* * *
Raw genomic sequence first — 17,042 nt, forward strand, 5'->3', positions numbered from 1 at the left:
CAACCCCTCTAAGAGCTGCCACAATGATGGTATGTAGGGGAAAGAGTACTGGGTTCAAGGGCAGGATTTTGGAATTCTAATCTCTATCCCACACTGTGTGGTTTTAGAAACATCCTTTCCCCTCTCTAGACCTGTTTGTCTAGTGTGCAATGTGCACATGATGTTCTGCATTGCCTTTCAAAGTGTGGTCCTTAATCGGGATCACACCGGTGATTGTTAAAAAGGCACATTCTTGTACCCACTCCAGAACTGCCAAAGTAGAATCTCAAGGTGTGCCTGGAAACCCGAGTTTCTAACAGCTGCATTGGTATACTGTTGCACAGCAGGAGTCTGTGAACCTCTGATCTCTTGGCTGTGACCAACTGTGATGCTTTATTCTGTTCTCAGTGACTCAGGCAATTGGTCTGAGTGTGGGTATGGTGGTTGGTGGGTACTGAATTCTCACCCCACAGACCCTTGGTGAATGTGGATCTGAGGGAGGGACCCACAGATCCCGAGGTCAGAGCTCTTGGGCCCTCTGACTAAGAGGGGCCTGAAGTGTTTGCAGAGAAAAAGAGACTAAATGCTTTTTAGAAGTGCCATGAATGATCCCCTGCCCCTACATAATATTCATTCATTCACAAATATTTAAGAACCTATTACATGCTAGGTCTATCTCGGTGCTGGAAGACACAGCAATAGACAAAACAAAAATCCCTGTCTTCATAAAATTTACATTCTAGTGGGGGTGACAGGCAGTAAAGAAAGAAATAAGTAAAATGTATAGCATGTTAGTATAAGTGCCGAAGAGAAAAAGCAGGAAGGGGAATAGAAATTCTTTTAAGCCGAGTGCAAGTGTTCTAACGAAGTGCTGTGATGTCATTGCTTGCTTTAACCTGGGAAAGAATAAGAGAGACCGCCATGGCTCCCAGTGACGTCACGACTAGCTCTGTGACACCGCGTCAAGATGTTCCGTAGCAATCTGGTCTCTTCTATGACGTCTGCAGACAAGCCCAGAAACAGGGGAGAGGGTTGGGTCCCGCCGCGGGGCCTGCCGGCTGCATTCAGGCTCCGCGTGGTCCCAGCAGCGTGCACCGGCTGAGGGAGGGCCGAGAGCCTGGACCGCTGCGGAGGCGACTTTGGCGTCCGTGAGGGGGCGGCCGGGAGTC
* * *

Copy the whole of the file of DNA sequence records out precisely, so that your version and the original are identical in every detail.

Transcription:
Raw genomic sequence first — 17,042 nt, forward strand, 5'->3', positions numbered from 1 at the left:
CAACCCCTCTAAGAGCTGCCACAATGATGGTATGTAGGGGAAAGAGTACTGGGTTCAAGGGCAGGATTTTGGAATTCTAATCTCTATCCCACACTGTGTGGTTTTAGAAACATCCTTTCCCCTCTCTAGACCTGTTTGTCTAGTGTGCAATGTGCACATGATGTTCTGCATTGCCTTTCAAAGTGTGGTCCTTAATCGGGATCACACCGGTGATTGTTAAAAAGGCACATTCTTGTACCCACTCCAGAACTGCCAAAGTAGAATCTCAAGGTGTGCCTGGAAACCCGAGTTTCTAACAGCTGCATTGGTATACTGTTGCACAGCAGGAGTCTGTGAACCTCTGATCTCTTGGCTGTGACCAACTGTGATGCTTTATTCTGTTCTCAGTGACTCAGGCAATTGGTCTGAGTGTGGGTATGGTGGTTGGTGGGTACTGAATTCTCACCCCACAGACCCTTGGTGAATGTGGATCTGAGGGAGGGACCCACAGATCCCGAGGTCAGAGCTCTTGGGCCCTCTGACTAAGAGGGGCCTGAAGTGTTTGCAGAGAAAAAGAGACTAAATGCTTTTTAGAAGTGCCATGAATGATCCCCTGCCCCTACATAATATTCATTCATTCACAAATATTTAAGAACCTATTACATGCTAGGTCTATCTCGGTGCTGGAAGACACAGCAATAGACAAAACAAAAATCCCTGTCTTCATAAAATTTACATTCTAGTGGGGGTGACAGGCAGTAAAGAAAGAAATAAGTAAAATGTATAGCATGTTAGTATAAGTGCCGAAGAGAAAAAGCAGGAAGGGGAATAGAAATTCTTTTAAGCCGAGTGCAAGTGTTCTAACGAAGTGCTGTGATGTCATTGCTTGCTTTAACCTGGGAAAGAATAAGAGAGACCGCCATGGCTCCCAGTGACGTCACGACTAGCTCTGTGACACCGCGTCAAGATGTTCCGTAGCAATCTGGTCTCTTCTATGACGTCTGCAGACAAGCCCAGAAACAGGGGAGAGGGTTGGGTCCCGCCGCGGGGCCTGCCGGCTGCATTCAGGCTCCGCGTGGTCCCAGCAGCGTGCACCGGCTGAGGGAGGGCCGAGAGCCTGGACCGCTGCGGAGGCGACTTTGGCGTCCGTGAGGGGGCGGCCGGGAGTC